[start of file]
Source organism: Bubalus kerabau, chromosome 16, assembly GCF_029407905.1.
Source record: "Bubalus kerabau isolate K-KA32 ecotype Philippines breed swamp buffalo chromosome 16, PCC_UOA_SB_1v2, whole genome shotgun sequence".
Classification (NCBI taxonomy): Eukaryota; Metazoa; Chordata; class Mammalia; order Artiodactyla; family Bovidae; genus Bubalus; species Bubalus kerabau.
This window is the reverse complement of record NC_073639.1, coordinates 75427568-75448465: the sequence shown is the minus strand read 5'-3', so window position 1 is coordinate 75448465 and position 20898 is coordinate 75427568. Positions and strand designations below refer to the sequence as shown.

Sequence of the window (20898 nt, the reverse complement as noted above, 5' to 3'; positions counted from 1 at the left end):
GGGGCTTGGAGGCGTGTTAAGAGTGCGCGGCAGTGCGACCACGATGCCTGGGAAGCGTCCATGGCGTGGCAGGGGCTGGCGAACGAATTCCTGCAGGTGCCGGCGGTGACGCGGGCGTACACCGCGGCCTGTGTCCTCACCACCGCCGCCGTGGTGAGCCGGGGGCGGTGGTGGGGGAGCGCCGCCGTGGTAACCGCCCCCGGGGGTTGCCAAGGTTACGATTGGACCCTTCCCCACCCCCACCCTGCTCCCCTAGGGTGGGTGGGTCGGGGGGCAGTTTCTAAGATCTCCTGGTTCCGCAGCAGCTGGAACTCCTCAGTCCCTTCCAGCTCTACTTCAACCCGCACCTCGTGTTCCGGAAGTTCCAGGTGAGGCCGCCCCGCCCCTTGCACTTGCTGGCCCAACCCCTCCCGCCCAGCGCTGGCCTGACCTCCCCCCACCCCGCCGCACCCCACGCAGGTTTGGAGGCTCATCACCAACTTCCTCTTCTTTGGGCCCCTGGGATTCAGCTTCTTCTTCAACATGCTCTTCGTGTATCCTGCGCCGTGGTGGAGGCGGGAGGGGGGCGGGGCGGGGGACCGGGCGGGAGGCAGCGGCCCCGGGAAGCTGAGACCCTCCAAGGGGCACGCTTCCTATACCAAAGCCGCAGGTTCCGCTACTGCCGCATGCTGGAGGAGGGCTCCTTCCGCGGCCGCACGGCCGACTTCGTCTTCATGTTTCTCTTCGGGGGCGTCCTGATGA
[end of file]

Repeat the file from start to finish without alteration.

Source organism: Bubalus kerabau, chromosome 16, assembly GCF_029407905.1.
Source record: "Bubalus kerabau isolate K-KA32 ecotype Philippines breed swamp buffalo chromosome 16, PCC_UOA_SB_1v2, whole genome shotgun sequence".
Classification (NCBI taxonomy): Eukaryota; Metazoa; Chordata; class Mammalia; order Artiodactyla; family Bovidae; genus Bubalus; species Bubalus kerabau.
This window is the reverse complement of record NC_073639.1, coordinates 75427568-75448465: the sequence shown is the minus strand read 5'-3', so window position 1 is coordinate 75448465 and position 20898 is coordinate 75427568. Positions and strand designations below refer to the sequence as shown.

Sequence of the window (20898 nt, the reverse complement as noted above, 5' to 3'; positions counted from 1 at the left end):
GGGGCTTGGAGGCGTGTTAAGAGTGCGCGGCAGTGCGACCACGATGCCTGGGAAGCGTCCATGGCGTGGCAGGGGCTGGCGAACGAATTCCTGCAGGTGCCGGCGGTGACGCGGGCGTACACCGCGGCCTGTGTCCTCACCACCGCCGCCGTGGTGAGCCGGGGGCGGTGGTGGGGGAGCGCCGCCGTGGTAACCGCCCCCGGGGGTTGCCAAGGTTACGATTGGACCCTTCCCCACCCCCACCCTGCTCCCCTAGGGTGGGTGGGTCGGGGGGCAGTTTCTAAGATCTCCTGGTTCCGCAGCAGCTGGAACTCCTCAGTCCCTTCCAGCTCTACTTCAACCCGCACCTCGTGTTCCGGAAGTTCCAGGTGAGGCCGCCCCGCCCCTTGCACTTGCTGGCCCAACCCCTCCCGCCCAGCGCTGGCCTGACCTCCCCCCACCCCGCCGCACCCCACGCAGGTTTGGAGGCTCATCACCAACTTCCTCTTCTTTGGGCCCCTGGGATTCAGCTTCTTCTTCAACATGCTCTTCGTGTATCCTGCGCCGTGGTGGAGGCGGGAGGGGGGCGGGGCGGGGGACCGGGCGGGAGGCAGCGGCCCCGGGAAGCTGAGACCCTCCAAGGGGCACGCTTCCTATACCAAAGCCGCAGGTTCCGCTACTGCCGCATGCTGGAGGAGGGCTCCTTCCGCGGCCGCACGGCCGACTTCGTCTTCATGTTTCTCTTCGGGGGCGTCCTGATGA